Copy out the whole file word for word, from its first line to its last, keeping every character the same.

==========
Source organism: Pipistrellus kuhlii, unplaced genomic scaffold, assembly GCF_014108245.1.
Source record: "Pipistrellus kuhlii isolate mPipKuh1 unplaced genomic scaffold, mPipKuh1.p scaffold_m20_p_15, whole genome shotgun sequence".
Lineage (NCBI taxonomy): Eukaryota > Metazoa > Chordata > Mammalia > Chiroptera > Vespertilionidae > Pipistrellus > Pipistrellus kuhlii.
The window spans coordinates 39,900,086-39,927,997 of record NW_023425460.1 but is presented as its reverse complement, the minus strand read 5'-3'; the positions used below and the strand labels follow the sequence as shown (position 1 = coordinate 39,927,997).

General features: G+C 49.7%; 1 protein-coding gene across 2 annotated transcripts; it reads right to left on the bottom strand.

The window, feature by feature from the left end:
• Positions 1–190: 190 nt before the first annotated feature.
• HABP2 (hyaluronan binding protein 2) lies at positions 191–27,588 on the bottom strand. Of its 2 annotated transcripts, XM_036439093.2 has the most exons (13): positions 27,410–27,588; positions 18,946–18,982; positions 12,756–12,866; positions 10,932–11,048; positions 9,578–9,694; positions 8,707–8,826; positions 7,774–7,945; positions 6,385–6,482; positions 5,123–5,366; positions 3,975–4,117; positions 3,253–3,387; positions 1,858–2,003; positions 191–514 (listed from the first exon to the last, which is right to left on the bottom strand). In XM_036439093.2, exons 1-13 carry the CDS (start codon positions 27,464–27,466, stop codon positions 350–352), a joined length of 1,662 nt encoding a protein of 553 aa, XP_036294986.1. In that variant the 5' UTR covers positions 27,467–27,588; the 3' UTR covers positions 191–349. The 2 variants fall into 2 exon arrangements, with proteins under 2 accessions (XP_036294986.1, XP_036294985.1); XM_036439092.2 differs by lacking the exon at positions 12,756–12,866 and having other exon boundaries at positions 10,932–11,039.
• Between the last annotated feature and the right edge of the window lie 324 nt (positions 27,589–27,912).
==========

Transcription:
Source organism: Pipistrellus kuhlii, unplaced genomic scaffold, assembly GCF_014108245.1.
Source record: "Pipistrellus kuhlii isolate mPipKuh1 unplaced genomic scaffold, mPipKuh1.p scaffold_m20_p_15, whole genome shotgun sequence".
Lineage (NCBI taxonomy): Eukaryota > Metazoa > Chordata > Mammalia > Chiroptera > Vespertilionidae > Pipistrellus > Pipistrellus kuhlii.
The window spans coordinates 39,900,086-39,927,997 of record NW_023425460.1 but is presented as its reverse complement, the minus strand read 5'-3'; the positions used below and the strand labels follow the sequence as shown (position 1 = coordinate 39,927,997).

General features: G+C 49.7%; 1 protein-coding gene across 2 annotated transcripts; it reads right to left on the bottom strand.

The window, feature by feature from the left end:
• Positions 1–190: 190 nt before the first annotated feature.
• HABP2 (hyaluronan binding protein 2) lies at positions 191–27,588 on the bottom strand. Of its 2 annotated transcripts, XM_036439093.2 has the most exons (13): positions 27,410–27,588; positions 18,946–18,982; positions 12,756–12,866; positions 10,932–11,048; positions 9,578–9,694; positions 8,707–8,826; positions 7,774–7,945; positions 6,385–6,482; positions 5,123–5,366; positions 3,975–4,117; positions 3,253–3,387; positions 1,858–2,003; positions 191–514 (listed from the first exon to the last, which is right to left on the bottom strand). In XM_036439093.2, exons 1-13 carry the CDS (start codon positions 27,464–27,466, stop codon positions 350–352), a joined length of 1,662 nt encoding a protein of 553 aa, XP_036294986.1. In that variant the 5' UTR covers positions 27,467–27,588; the 3' UTR covers positions 191–349. The 2 variants fall into 2 exon arrangements, with proteins under 2 accessions (XP_036294986.1, XP_036294985.1); XM_036439092.2 differs by lacking the exon at positions 12,756–12,866 and having other exon boundaries at positions 10,932–11,039.
• Between the last annotated feature and the right edge of the window lie 324 nt (positions 27,589–27,912).